Date(s) - 22/03/2019
6:30 pm - 8:00 pm
Patola: cloth of kings
The complexity and time-intensiveness is what makes Patola so valuable. A dizzyingly mathematical process, Patola saris are woven using dyed threads both vertically (warp) and horizontally (weft) to create the design. The strings are dyed according to a pattern, and the dye marks align when woven, forming the pattern on the cloth.
Patola is a double ikat woven sari, usually made from silk, made in Patan, Gujarat, India. The word Patola is the plural form; the singular is patolu. They are very expensive, once worn only by those belonging to royal and aristocratic families. These saris are popular among those who can afford the high prices. Velvet patola styles are also made in Surat.
Patola-weaving is a closely guarded family tradition. There are three families in Patan that weave these highly prized double ikat saris. It is said that this technique is taught to no one in the family, but only to the sons. It can take six months to one year to make one sari due to the long process of dying each strand separately before weaving them together. Patola was woven in Surat, Ahmedabad and Patan. Highly valued in Indonesia, became part of the local weaving tradition there.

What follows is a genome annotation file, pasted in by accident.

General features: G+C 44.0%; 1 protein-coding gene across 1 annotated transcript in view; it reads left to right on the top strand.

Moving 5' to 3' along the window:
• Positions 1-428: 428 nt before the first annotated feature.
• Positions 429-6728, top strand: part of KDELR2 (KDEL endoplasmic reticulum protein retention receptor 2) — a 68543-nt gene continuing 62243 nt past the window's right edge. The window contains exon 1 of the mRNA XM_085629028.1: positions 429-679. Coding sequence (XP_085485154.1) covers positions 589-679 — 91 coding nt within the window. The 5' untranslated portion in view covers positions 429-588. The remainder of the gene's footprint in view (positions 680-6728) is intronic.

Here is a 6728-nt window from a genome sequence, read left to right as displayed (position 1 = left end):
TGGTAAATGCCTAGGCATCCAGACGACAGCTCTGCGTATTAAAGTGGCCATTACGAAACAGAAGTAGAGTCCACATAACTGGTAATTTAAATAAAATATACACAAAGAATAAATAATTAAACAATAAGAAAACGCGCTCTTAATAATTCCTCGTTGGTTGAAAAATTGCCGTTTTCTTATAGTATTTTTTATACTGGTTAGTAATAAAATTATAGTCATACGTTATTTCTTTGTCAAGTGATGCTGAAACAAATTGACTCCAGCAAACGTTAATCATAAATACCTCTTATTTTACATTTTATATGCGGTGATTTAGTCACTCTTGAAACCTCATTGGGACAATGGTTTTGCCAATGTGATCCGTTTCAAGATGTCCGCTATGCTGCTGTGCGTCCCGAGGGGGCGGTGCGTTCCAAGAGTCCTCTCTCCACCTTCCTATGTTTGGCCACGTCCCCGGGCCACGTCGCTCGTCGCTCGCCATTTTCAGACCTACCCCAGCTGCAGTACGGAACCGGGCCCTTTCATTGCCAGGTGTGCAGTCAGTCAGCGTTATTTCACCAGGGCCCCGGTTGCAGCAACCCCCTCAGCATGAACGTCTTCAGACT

The main difference between a Pochampally and a Patola, both using the Ikat technique, is that of geography and the design language. Pochampally, Ikat & Patola, essentially refer to the same technique of weaving, which is a cross-over between printing and weaving.
To create a patola sari, both the warp and weft threads are wrapped to resist the dye according to the desired pattern of the final woven fabric. This tying is repeated for each colour that is to be included in the finished cloth. The technique of dyeing the warp and weft before weaving is called double ikat. The bundles of thread are strategically knotted before dying.
Patola saris from surat, Ahmedabad and Patan are renowned for their colorful diversity and geometrical style.